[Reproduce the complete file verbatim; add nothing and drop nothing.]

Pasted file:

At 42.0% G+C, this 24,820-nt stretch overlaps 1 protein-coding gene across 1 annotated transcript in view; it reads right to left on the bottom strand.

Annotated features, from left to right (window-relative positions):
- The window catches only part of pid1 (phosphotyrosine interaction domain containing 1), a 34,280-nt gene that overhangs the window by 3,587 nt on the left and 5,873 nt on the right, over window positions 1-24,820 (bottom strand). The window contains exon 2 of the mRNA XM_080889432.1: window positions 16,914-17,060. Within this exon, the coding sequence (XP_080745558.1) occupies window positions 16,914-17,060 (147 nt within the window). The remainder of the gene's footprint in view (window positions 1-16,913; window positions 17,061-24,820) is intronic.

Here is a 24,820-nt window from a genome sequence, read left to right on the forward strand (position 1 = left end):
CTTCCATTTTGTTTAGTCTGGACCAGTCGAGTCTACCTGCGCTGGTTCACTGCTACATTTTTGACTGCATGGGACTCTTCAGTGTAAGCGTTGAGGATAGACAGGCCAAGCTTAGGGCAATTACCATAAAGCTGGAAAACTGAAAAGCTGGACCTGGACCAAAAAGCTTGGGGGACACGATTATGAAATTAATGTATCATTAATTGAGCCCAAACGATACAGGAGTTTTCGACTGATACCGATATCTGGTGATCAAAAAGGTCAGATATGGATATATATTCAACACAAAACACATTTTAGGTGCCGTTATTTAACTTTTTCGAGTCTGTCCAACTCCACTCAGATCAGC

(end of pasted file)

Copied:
At 42.0% G+C, this 24,820-nt stretch overlaps 1 protein-coding gene across 1 annotated transcript in view; it reads right to left on the bottom strand.

Annotated features, from left to right (window-relative positions):
- The window catches only part of pid1 (phosphotyrosine interaction domain containing 1), a 34,280-nt gene that overhangs the window by 3,587 nt on the left and 5,873 nt on the right, over window positions 1-24,820 (bottom strand). The window contains exon 2 of the mRNA XM_080889432.1: window positions 16,914-17,060. Within this exon, the coding sequence (XP_080745558.1) occupies window positions 16,914-17,060 (147 nt within the window). The remainder of the gene's footprint in view (window positions 1-16,913; window positions 17,061-24,820) is intronic.

Here is a 24,820-nt window from a genome sequence, read left to right on the forward strand (position 1 = left end):
CTTCCATTTTGTTTAGTCTGGACCAGTCGAGTCTACCTGCGCTGGTTCACTGCTACATTTTTGACTGCATGGGACTCTTCAGTGTAAGCGTTGAGGATAGACAGGCCAAGCTTAGGGCAATTACCATAAAGCTGGAAAACTGAAAAGCTGGACCTGGACCAAAAAGCTTGGGGGACACGATTATGAAATTAATGTATCATTAATTGAGCCCAAACGATACAGGAGTTTTCGACTGATACCGATATCTGGTGATCAAAAAGGTCAGATATGGATATATATTCAACACAAAACACATTTTAGGTGCCGTTATTTAACTTTTTCGAGTCTGTCCAACTCCACTCAGATCAGC